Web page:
“The Better Sister”

“The Better Sister” by Alafair Burke is the account, as one would expect, of two sisters. As sisters, they share parents and childhood experiences, however, this is an Alafair Burke novel, so these two sisters share other things as well; they share one husband, one child, and a lot of drama. Everyone involved has secrets, mysterious and dangerous secrets. Their lives are complicated, and readers wonder just who is the better sister.

Much of the novel is told as a first person narrative by Chloe Anna Taylor, the younger sister. She is the successful editor-in-chief at “Eve” one of the last remaining successful feminist-oriented magazines in the country.  In a revelation from fourteen years previous, she confesses to readers. “I betrayed my sister while standing on the main stairs of the Metropolitan Museum of Art in a beaded Versace gown (borrowed) and five-inch stiletto heels (never worn again).” Another startling disclosure sets the stage for the rest of the saga when she acknowledges “ten years after that, I’d be the one to find his dead body.”

Taylor talks to herself, and she talks to readers, going back and forth in time to fill in details from the past; “That was the first time, but it wouldn’t be the last.”  She shares her plans; “I now had a role to play.” She confessions lies in the past, “When push came to shove, I was still a liar,” But is she truthful now? “At least, that’s what I told the police, but I could tell they didn’t believe me.”

Taylor’s first person narrative dominates the book, combined with online posts, comments from other people, and the police perspective of the pursuit, accusations, and investigation as the case unfolds. The police are incredulous; “I’m sorry, but that’s weird.” They are suspicious from the start. “Admit it…You don’t like her or what she stands for, so you want her to be guilty.” They plan their investigation; “She might have something to tell us about that perfect family.”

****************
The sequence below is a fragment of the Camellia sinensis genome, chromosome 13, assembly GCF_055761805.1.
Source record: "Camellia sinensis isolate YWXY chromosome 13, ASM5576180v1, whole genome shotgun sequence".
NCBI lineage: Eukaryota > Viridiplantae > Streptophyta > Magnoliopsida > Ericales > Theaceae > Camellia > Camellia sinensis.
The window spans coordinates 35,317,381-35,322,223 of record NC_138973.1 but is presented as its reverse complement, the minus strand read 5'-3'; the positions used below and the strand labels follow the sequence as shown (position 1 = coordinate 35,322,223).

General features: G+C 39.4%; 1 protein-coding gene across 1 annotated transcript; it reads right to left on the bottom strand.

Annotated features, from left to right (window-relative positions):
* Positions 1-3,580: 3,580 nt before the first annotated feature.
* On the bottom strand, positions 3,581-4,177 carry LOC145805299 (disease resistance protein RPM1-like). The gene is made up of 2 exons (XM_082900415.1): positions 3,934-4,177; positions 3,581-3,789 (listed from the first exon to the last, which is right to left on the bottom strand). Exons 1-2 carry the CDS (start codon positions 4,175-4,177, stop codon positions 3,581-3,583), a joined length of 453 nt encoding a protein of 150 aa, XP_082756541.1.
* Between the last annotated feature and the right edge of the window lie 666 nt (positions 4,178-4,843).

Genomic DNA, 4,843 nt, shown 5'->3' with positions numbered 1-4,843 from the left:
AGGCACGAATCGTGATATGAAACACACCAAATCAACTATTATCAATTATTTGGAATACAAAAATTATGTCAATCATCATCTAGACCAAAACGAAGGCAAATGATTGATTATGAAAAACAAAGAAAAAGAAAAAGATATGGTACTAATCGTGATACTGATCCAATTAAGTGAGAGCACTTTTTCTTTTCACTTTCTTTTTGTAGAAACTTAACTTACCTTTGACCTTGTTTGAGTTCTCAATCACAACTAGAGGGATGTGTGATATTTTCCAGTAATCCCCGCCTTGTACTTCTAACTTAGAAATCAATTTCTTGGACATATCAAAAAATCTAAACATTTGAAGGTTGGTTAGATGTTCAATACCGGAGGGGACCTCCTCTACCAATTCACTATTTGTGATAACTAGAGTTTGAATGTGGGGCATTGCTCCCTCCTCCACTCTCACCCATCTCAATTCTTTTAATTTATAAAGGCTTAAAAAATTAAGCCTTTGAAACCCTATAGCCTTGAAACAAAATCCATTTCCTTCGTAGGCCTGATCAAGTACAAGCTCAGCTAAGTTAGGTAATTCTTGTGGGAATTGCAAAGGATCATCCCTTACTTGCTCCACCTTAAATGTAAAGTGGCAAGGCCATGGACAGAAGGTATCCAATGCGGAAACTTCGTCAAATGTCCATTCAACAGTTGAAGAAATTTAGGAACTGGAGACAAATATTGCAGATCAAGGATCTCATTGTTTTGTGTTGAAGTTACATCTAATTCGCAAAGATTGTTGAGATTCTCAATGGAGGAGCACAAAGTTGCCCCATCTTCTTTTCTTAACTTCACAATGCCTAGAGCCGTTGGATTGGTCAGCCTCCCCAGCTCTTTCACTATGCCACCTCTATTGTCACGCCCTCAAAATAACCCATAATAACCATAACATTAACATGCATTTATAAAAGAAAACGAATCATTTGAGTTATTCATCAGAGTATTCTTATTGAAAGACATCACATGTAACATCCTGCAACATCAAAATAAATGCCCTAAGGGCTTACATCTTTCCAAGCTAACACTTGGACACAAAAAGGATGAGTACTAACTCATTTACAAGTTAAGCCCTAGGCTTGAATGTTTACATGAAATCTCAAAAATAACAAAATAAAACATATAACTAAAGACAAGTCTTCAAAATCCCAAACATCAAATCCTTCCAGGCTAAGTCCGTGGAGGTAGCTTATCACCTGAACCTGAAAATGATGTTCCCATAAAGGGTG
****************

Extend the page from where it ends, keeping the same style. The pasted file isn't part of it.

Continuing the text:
The plot is rich in complexity and moral challenges. The death was revealed in the prologue, but subsequent events unfold in an unanticipated manner. The deaths, the accusations, the arrest, the trial, all are traumatizing, startling, and dramatic. Actions from the past continue to influence conditions in the present. Sometimes the results are good, and sometimes not so good. Questions are asked; lies are told; truths are revealed, and appearances are shattered. Life becomes more and more complicated and readers see that turmoil from all points of view.

“The Better Sister” keeps readers guessing from the start as minute by minute, hour by hour, day by day, life becomes more and more complicated. The ending is surprising, and yet  satisfying. I was given a review copy of “The better Sister” by Alafair Burke, Harper, and Edelweiss. The plot is full of dramatic turns and startling revelations. I was glued to the pages.